2008 - 2008
3.8-liter naturally aspirated V6
Six-speed manual or five-speed automatic

With the highest specification level in the lineup, the top-dog SE-V6 was launched as a 2008 model at a price premium of more than $5,000 over the V6 GT. We list it as a trim here, but it's only really a V6 GT with stability control and the Premium Sport package added, which means everything contained in the SE's Sun & Sound package, as well as leather upholstery, heated front seats, an electrically adjustable driver's seat, aluminum pedals, and automatic climate control. This model was only available as a separate trim for 2008.

4th Gen Mitsubishi Eclipse Features

Auxiliary Audio InputSSSSN/A
Back-Up CameraSN/ASSN/A
Bluetooth ConnectionSN/ASSN/A
Climate ControlN/AN/AON/AN/A
Cruise ControlSSSSN/A
Driver Air BagSSSSN/A
Front Head Air BagSSSSN/A
Front Side Air BagSSSSN/A
Heated Front Seat(s)SN/AOSN/A
Keyless EntrySSSSN/A
Passenger Air BagSSSSN/A
Power Driver SeatSN/AOSN/A
Power Mirror(s)SSSSN/A
Premium Sound SystemSOOSN/A
Rear Head Air BagSSSSN/A
Remote Engine StartOOON/AN/A
Remote Trunk ReleaseSSSSN/A
Satellite RadioSOOSN/A
Stability ControlSSSSN/A
Steering Wheel Audio ControlsSOOSN/A
Tire Pressure MonitorSSSSN/A
Traction ControlSSSSN/A

Interior, Trim And Practicality

Mitsubishi Eclipse Coupe 4th Gen Interior Overview Mitsubishi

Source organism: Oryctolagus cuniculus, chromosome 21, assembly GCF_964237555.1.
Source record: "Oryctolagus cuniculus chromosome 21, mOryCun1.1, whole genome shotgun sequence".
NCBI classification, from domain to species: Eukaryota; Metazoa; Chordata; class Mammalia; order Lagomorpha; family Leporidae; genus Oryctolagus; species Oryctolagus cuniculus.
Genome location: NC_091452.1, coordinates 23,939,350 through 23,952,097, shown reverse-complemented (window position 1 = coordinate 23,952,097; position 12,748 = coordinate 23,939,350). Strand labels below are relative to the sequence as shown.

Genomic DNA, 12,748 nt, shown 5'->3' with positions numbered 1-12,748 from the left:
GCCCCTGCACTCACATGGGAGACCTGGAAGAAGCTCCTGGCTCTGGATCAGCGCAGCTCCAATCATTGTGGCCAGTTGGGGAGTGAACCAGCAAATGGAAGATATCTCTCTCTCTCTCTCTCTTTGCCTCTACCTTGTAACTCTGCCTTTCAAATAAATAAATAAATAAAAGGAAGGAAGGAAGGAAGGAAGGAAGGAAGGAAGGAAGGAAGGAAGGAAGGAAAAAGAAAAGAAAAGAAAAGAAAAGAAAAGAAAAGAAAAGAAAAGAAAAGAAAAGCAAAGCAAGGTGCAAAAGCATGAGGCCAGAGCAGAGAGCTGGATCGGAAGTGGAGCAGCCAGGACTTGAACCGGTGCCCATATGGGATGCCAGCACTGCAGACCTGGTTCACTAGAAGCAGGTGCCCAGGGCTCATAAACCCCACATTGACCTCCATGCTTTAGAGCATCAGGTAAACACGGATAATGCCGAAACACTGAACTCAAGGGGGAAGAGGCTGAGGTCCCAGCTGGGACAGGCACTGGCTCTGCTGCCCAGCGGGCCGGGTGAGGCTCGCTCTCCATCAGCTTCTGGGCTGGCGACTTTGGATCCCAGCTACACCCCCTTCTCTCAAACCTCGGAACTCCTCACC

2009-2012 Eclipse DK2A/DK4A Interior View

The 4th-generation Eclipse's interior is far from a class act, but it's better than expected and has a few tricks up its sleeve. While the styling and material quality won't blow you away, it is inoffensive enough, with a few imaginative flourishes such as the blue instrument lighting and the interesting design of the door releases. The front seats are surprisingly comfortable and offer lots of space with nearly 43 inches of legroom available, but the rear seats are a token gesture and best occupied by small children or luggage - it's a boon that you can fold them flat and access a commendably large luggage area. Even with them in place, the coupe offers 15.7 cu.ft back there. Take note that the Spyder offers a very limited 5.2 cu.ft in the trunk, so you'll definitely be stowing luggage on the back seat if you want to go touring two-up.